It’s time I publicly admitted I have a problem: “my name is Ian Sales and I buy lots of books”. See, here’s the proof. Yup, it’s book haul time again. And here’s what has arrived at the domicile since my last book haul post. A mixed bag, as you can see. Now all I need to do is find the time to actually read them…
First up, a few for the Space Books collection. Spacesuits is about, well, spacesuits. I reviewed it here. The Apollo Guidance Computer is about… go on, have a guess. I saw Frank O’Brien’s talk on the subject at Satellite 2 in Glasgow in 2008, and it was fascinating. Sizing Up the Universe is full of amazing photographs of stellar objects, and Voices from the Moon is full of amazing photographs from the Apollo programme: a pair of excellent coffee-table books.
Night Shade Books had their annual sale a couple of weeks ago – at which I bought these four. I’m looking forward to reading them. One day.
Some critical works. I already have Wolfe’s earlier collection of reviews, Soundings, so I know what to expect from Bearings. Evaporating Genres also promises to be fascinating. I’ve had a quick look through Pringle’s Science Fiction: The 100 Best Novels and I suspect I disagree with around eighty-five of his choices. Oh well. Bearings and Science Fiction: The 100 Best Novels were both bought from Brian Ameringen at Porcupine Books, an excellent book-seller.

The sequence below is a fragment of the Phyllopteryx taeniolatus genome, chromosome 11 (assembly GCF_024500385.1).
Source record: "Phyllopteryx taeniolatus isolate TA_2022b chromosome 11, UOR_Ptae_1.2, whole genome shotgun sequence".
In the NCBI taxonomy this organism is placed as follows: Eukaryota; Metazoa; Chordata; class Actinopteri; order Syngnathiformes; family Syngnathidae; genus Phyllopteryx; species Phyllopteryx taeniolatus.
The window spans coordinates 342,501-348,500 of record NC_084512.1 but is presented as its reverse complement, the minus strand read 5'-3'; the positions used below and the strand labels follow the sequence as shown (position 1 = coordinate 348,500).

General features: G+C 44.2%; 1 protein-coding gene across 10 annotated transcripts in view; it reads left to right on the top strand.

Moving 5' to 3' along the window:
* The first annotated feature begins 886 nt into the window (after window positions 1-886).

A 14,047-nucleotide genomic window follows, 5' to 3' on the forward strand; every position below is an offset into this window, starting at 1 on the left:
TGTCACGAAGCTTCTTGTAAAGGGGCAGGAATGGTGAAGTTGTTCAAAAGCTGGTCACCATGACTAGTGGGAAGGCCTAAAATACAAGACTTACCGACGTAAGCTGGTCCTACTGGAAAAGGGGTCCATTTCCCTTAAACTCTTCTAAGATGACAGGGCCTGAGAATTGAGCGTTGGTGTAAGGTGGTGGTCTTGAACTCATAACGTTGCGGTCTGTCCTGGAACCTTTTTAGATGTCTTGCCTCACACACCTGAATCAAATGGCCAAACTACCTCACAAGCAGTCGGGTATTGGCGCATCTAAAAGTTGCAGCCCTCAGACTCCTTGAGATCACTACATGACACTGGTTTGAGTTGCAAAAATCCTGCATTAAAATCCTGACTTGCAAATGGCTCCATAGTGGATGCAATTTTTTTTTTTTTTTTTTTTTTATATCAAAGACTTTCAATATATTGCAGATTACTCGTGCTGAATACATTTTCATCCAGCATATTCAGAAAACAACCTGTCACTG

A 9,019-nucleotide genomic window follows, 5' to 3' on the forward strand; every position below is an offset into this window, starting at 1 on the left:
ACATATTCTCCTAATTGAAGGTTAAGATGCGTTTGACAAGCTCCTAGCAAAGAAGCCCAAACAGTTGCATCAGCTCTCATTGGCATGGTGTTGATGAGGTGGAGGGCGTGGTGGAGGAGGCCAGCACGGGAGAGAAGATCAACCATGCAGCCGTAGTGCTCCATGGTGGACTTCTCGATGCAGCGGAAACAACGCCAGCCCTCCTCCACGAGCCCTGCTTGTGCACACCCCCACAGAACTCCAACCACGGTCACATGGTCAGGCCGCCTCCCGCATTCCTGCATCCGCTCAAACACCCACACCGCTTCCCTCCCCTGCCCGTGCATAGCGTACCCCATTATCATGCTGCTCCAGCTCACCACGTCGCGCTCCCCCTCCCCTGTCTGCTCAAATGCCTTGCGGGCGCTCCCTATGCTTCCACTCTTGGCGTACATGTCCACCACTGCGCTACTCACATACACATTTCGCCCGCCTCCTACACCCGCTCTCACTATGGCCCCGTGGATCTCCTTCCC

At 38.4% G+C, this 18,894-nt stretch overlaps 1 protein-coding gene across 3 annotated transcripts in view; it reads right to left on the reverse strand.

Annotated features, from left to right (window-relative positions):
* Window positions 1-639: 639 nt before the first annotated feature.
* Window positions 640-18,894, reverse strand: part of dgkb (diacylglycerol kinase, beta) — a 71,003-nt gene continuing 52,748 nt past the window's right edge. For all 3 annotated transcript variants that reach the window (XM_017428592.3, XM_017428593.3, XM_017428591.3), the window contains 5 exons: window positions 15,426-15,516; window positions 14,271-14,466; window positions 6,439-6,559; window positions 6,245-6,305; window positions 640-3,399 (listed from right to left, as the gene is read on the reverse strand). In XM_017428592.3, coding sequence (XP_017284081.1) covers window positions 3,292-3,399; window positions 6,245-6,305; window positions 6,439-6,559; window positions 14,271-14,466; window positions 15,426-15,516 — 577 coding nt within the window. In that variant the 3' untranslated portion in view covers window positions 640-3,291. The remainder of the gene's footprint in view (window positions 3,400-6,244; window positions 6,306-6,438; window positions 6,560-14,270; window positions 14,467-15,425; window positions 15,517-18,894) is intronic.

I’m not old enough to remember Dan Dare when he first appeared – my first exposure to him was a reprint annual containing ‘The Red Moon Mystery’ and ‘Safari in Space’, published by Fleetway in 1973. Then it was the 2000AD take on the character (and when are they going to publish an omnibus edition of that, eh?). But I’m definitely a fan of Hampson’s original Dare, and own all the Hawk omnibus collections – and even a copy of PS Art’s lovely Tomorrow Revisited. Bernard Spencer is one of my favourite poets; this Collected Poems is from 1965.
Three second-hand books. Space in the Sixties by Patrick Moore is for the Space Books collection. Jed Mercurio is an author I can’t recommend highly enough. His Ascent is excellent, and I recently read American Adulterer and thought that very, very good too. Bodies is his debut novel, and I’m looking forward to reading it. The Quantum Thief is, of course, the sf debut of 2010, and my thanks to Michaela Staton for passing on her ARC of it for me to read.
These are the Harper Perennial editions from the late 1990s of Ursula K Le Guin’s short story collections. Although not all of her published short story collections, just some of them – I’ve no idea why they chose only those titles and not the others. I’ve been buying these over the years as I find them, and I recently managed to find a copy of A Fisherman of the Inland Sea to complete the set.